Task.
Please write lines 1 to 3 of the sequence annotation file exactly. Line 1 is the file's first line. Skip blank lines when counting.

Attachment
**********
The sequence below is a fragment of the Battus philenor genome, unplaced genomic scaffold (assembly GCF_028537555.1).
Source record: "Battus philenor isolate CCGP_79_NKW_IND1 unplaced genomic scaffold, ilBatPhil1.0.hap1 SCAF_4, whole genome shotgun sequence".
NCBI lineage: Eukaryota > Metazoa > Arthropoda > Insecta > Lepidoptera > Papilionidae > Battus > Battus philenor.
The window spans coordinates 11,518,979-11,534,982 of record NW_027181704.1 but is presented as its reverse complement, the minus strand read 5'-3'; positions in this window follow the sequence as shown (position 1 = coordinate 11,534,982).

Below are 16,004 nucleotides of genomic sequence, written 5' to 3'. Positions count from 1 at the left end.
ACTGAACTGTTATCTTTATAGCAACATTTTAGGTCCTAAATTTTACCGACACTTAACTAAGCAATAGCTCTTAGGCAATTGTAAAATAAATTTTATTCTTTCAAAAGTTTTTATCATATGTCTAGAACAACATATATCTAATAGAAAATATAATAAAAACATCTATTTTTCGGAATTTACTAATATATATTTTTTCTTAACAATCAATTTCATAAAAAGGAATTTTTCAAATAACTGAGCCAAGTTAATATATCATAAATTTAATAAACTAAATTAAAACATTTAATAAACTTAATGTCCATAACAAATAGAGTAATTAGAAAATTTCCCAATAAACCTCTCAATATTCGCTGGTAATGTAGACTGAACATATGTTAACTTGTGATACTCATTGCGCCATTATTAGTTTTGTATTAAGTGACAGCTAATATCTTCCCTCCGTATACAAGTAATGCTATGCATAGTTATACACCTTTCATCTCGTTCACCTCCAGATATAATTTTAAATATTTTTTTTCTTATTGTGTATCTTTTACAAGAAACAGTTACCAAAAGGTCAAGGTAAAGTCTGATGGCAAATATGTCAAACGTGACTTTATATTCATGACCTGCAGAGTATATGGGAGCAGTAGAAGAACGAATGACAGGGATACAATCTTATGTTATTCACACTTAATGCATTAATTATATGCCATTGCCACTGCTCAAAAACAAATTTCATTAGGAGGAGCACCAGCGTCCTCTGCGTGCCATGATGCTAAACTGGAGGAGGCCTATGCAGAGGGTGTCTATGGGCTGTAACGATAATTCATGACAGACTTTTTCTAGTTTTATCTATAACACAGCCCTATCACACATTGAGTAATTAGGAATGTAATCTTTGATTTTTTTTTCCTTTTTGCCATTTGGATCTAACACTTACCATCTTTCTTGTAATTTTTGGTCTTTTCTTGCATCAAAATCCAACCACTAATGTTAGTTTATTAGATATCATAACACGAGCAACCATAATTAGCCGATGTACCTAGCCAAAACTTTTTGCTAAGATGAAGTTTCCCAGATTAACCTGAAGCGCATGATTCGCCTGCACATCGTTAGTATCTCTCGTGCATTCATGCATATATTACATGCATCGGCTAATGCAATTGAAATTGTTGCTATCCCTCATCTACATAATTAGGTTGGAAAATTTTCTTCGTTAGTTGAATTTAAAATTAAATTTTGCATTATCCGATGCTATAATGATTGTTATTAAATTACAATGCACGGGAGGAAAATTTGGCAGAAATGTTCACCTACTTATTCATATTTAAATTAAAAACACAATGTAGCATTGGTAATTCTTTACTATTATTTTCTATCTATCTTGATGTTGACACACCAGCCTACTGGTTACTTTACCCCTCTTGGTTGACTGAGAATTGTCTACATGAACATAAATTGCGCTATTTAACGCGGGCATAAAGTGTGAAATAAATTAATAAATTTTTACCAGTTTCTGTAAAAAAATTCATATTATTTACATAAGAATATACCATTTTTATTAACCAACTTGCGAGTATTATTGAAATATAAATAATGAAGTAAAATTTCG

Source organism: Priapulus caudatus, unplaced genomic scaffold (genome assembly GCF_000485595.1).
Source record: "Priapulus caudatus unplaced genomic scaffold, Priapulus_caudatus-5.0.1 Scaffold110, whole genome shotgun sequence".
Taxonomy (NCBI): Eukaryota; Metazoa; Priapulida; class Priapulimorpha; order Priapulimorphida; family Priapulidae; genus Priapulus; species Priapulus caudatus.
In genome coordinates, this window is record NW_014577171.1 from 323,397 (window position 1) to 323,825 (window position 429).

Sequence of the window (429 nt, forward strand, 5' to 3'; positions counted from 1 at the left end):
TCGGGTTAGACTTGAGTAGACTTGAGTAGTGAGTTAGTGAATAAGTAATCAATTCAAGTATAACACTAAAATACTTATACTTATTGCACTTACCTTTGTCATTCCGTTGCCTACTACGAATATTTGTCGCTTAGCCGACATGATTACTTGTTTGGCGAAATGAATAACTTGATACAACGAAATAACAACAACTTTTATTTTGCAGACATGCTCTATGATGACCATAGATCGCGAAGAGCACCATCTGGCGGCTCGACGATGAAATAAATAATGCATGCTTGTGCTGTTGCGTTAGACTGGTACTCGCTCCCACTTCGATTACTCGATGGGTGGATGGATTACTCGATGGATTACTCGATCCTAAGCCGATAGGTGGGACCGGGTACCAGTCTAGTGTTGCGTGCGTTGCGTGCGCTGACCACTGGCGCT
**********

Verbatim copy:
The sequence below is a fragment of the Battus philenor genome, unplaced genomic scaffold (assembly GCF_028537555.1).
Source record: "Battus philenor isolate CCGP_79_NKW_IND1 unplaced genomic scaffold, ilBatPhil1.0.hap1 SCAF_4, whole genome shotgun sequence".
NCBI lineage: Eukaryota > Metazoa > Arthropoda > Insecta > Lepidoptera > Papilionidae > Battus > Battus philenor.